Rossini's Cenerentola takes Cinderella on a slightly different track. Forced to live and work among the cinders by her greedy stepfather and ugly sisters, the ash girl triumphs by virtue of her generous nature. She offers a small meal to a blind beggar who comes to the door of family's villa, and he in turn promises her hope that her life may change. The ugly sisters, who we meet in the opening moments as they perform their morning ablutions and beauty exercises, drive the beggar away. Later the prince will invite all to a ball. In a twist on the plot, the prince decides he will change places with his man servant so that he may see all of the ladies in their true colors.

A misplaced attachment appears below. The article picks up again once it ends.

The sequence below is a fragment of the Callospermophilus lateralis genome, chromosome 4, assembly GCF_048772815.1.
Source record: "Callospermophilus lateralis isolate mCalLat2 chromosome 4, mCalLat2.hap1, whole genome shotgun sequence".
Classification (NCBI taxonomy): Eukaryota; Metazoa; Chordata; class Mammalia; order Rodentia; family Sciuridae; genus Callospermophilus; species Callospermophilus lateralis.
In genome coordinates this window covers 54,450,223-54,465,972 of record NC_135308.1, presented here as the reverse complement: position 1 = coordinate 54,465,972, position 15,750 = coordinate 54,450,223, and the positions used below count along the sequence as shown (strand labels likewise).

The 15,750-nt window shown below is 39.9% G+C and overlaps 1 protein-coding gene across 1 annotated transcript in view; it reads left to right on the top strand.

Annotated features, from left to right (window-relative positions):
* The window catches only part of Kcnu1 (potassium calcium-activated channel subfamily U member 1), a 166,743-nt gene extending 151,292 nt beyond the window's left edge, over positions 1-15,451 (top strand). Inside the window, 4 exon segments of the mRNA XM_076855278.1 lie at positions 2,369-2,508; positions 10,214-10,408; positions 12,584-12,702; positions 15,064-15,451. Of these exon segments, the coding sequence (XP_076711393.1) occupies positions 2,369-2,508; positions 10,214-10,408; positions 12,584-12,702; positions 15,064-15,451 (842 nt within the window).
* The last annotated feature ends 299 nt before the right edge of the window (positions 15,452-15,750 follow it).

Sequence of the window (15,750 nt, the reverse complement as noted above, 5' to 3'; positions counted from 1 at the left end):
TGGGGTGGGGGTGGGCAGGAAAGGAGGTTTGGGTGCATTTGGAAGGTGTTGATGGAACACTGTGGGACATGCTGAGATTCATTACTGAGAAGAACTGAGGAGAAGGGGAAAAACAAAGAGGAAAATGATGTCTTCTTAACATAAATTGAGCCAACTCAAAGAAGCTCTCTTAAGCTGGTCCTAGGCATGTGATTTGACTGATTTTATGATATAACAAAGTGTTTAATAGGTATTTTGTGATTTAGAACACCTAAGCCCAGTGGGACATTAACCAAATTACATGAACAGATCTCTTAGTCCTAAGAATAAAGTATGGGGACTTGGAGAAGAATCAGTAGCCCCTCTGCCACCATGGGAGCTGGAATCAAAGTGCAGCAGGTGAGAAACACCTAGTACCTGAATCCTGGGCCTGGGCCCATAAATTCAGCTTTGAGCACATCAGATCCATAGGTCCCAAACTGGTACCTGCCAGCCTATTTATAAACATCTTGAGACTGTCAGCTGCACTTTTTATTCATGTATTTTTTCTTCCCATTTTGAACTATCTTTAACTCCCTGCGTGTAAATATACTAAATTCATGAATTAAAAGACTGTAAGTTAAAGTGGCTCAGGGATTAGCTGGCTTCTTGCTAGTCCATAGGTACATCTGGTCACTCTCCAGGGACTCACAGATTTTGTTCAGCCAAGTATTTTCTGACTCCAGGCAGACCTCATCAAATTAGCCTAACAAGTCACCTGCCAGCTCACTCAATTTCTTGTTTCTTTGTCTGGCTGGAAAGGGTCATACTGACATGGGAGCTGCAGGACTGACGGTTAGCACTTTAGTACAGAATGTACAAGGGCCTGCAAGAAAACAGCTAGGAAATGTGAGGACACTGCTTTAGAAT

Highlights of San Francisco Opera's performance included the prince's retinue of 20 valets, who appear in red coats with red roses as they parade in. Later we will see them in frock coats and top hats, and finally, in morning coats and white gloves. Each waves a large white hankie and snuffles loudly with joy when the happy couple wed.

Tuesday, July 22, 2014


Once upon  a time, in Scotland, there lived "a king who had one